This new gem is from the SMTP Gmail FAQ at https://support.google.com/mail/answer/81126?hl=en
(Fun note: they call it the “Bulk Senders Guidelines”… hence apparently anyone running their own personal mail server falls in that category…)
“Additional guidelines for IPv6
- The sending IP must have a PTR record (i.e., a reverse DNS of the sending IP) and it should match the IP obtained via the forward DNS resolution of the hostname specified in the PTR record. Otherwise, mail will be marked as spam or possibly rejected.
- The sending domain should pass either SPF check or DKIM check. Otherwise, mail might be marked as spam.”
I happen to be running my own mail server, and I happen to also be IPv6-connected, and finally I happen to be lacking a reverse DNS delegation for IPv6 because my ISP (Free) didn’t yet bother providing me with one.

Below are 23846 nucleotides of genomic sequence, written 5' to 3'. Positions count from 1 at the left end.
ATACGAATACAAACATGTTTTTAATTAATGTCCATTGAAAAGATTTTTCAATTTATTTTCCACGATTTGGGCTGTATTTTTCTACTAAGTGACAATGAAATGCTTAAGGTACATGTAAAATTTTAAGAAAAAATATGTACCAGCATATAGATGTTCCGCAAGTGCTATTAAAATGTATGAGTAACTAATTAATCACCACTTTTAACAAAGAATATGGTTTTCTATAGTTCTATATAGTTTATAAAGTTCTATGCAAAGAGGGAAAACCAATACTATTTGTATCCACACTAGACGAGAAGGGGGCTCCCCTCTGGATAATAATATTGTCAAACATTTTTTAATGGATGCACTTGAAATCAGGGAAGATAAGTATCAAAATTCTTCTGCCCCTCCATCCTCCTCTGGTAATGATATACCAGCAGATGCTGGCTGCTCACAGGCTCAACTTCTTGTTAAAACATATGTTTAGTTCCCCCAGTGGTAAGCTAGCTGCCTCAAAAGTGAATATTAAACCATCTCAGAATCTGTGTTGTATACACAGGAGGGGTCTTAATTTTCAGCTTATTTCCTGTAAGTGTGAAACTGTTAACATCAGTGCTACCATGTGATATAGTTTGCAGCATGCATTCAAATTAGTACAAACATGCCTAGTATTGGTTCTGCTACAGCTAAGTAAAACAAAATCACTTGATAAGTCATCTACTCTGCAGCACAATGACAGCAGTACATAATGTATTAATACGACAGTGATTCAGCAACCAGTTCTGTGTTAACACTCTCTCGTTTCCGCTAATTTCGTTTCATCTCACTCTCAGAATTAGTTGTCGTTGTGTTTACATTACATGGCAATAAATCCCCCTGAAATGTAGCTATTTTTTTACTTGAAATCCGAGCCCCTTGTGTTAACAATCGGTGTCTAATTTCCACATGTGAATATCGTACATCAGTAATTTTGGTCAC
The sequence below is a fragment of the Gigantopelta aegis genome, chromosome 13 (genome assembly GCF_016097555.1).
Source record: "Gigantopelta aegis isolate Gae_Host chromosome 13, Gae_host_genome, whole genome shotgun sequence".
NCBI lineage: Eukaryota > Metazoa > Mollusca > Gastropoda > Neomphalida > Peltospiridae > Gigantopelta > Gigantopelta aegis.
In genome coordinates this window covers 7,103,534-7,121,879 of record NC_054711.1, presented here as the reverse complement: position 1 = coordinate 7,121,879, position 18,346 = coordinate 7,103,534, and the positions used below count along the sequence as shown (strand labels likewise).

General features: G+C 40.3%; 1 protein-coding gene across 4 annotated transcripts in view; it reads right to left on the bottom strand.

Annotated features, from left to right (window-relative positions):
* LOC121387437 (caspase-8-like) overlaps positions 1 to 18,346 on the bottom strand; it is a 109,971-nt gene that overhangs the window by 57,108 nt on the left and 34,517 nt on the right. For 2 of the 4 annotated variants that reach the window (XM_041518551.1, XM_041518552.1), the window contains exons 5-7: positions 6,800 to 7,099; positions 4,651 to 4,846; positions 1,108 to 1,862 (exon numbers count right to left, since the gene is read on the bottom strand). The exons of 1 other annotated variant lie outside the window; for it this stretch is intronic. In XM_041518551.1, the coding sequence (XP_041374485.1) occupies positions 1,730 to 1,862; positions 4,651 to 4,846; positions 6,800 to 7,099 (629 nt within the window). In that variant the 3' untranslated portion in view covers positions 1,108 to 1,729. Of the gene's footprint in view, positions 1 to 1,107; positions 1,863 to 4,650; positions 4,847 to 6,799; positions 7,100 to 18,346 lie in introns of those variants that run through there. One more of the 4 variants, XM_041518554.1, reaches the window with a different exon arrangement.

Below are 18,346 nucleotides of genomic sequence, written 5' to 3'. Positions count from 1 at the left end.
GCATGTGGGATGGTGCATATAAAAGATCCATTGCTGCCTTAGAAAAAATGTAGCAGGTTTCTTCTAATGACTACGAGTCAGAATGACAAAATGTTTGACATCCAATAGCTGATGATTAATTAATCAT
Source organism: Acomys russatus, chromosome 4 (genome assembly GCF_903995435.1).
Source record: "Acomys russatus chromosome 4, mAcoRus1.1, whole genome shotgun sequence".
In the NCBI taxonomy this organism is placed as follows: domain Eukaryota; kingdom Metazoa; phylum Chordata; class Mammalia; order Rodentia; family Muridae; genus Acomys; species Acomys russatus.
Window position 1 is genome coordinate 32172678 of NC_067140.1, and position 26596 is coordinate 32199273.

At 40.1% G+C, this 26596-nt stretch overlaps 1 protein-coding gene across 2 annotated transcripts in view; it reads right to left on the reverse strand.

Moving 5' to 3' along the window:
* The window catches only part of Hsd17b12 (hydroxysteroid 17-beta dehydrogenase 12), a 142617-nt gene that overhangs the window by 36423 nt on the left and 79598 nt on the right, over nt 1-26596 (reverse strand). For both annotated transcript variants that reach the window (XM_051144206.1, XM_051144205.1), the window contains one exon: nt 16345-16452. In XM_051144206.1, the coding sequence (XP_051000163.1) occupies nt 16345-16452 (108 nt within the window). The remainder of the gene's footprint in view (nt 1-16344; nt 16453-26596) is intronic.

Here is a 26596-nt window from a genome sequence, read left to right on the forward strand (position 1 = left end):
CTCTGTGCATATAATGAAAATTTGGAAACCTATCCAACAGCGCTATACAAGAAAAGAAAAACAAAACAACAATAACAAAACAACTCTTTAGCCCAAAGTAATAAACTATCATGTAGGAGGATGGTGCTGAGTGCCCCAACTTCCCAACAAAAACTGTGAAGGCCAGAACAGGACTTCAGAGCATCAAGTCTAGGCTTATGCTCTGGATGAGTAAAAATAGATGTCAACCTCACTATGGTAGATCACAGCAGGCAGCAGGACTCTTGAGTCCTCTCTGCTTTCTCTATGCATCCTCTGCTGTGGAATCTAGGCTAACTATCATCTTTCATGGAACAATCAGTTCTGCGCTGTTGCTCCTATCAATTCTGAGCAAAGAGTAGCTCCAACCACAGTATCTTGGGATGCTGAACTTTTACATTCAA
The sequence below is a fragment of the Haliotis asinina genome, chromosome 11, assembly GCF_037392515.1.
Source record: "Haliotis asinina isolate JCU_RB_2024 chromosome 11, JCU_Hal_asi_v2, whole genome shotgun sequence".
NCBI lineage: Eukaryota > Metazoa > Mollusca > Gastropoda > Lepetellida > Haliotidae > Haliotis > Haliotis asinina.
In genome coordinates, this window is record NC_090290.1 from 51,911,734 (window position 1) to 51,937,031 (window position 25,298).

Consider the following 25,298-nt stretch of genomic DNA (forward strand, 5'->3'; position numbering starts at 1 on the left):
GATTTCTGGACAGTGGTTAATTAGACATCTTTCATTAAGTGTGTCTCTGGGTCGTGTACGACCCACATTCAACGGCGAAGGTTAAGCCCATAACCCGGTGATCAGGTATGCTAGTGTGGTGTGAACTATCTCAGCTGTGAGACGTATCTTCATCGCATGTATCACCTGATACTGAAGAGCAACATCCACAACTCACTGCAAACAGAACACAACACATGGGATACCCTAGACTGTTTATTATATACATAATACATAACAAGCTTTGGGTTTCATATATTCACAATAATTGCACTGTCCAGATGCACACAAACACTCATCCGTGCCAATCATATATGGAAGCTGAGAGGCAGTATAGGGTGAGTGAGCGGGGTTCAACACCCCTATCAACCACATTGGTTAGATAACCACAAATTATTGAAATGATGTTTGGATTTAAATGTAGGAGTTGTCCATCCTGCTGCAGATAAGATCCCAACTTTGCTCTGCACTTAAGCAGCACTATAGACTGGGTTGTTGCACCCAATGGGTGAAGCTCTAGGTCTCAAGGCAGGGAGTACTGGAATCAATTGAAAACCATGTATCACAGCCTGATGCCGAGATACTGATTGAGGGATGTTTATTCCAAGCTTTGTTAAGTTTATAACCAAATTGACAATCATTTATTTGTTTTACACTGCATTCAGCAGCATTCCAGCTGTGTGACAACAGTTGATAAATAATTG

I’m happier than most as my mail is sent through the eu.org server, which happens to get its mail accepted by Gmail. But it ends up tagged as “spam”.
I’m not the only one in France. OVH is reported as having the same problem.
So what are my points?
- obviously, my ISP should provide me with a correctly delegated IPv6 reverse… at some point, of course the sooner would be the better.
- but, as has been determined for over 15 years now with IPv4, refusing mail based on a lacking reverse delegation is counter-productive… since spammers statistically tend to send spam from hosts with a reverse more often than legitimate users!
- so measures like the above end up bothering legitimate users more than spammers.
So I hope Google will step back on this one, whether or not the reverse problem gets fixed.
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